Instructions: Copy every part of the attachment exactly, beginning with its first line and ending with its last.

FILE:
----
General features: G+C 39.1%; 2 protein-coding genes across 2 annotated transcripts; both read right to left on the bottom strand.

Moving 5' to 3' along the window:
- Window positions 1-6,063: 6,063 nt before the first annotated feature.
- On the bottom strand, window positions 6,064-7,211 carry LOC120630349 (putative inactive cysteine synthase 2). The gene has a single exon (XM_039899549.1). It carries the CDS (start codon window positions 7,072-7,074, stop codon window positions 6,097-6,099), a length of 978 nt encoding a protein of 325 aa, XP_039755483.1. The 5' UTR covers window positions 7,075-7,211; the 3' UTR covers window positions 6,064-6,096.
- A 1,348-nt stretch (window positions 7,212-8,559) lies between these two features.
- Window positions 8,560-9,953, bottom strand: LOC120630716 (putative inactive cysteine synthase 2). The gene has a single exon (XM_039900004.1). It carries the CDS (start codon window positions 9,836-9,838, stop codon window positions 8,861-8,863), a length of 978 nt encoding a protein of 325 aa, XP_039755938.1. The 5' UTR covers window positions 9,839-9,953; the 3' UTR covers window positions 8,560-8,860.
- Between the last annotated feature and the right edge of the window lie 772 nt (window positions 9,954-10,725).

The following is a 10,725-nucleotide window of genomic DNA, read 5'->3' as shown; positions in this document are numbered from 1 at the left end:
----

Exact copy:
General features: G+C 39.1%; 2 protein-coding genes across 2 annotated transcripts; both read right to left on the bottom strand.

Moving 5' to 3' along the window:
- Window positions 1-6,063: 6,063 nt before the first annotated feature.
- On the bottom strand, window positions 6,064-7,211 carry LOC120630349 (putative inactive cysteine synthase 2). The gene has a single exon (XM_039899549.1). It carries the CDS (start codon window positions 7,072-7,074, stop codon window positions 6,097-6,099), a length of 978 nt encoding a protein of 325 aa, XP_039755483.1. The 5' UTR covers window positions 7,075-7,211; the 3' UTR covers window positions 6,064-6,096.
- A 1,348-nt stretch (window positions 7,212-8,559) lies between these two features.
- Window positions 8,560-9,953, bottom strand: LOC120630716 (putative inactive cysteine synthase 2). The gene has a single exon (XM_039900004.1). It carries the CDS (start codon window positions 9,836-9,838, stop codon window positions 8,861-8,863), a length of 978 nt encoding a protein of 325 aa, XP_039755938.1. The 5' UTR covers window positions 9,839-9,953; the 3' UTR covers window positions 8,560-8,860.
- Between the last annotated feature and the right edge of the window lie 772 nt (window positions 9,954-10,725).

The following is a 10,725-nucleotide window of genomic DNA, read 5'->3' as shown; positions in this document are numbered from 1 at the left end: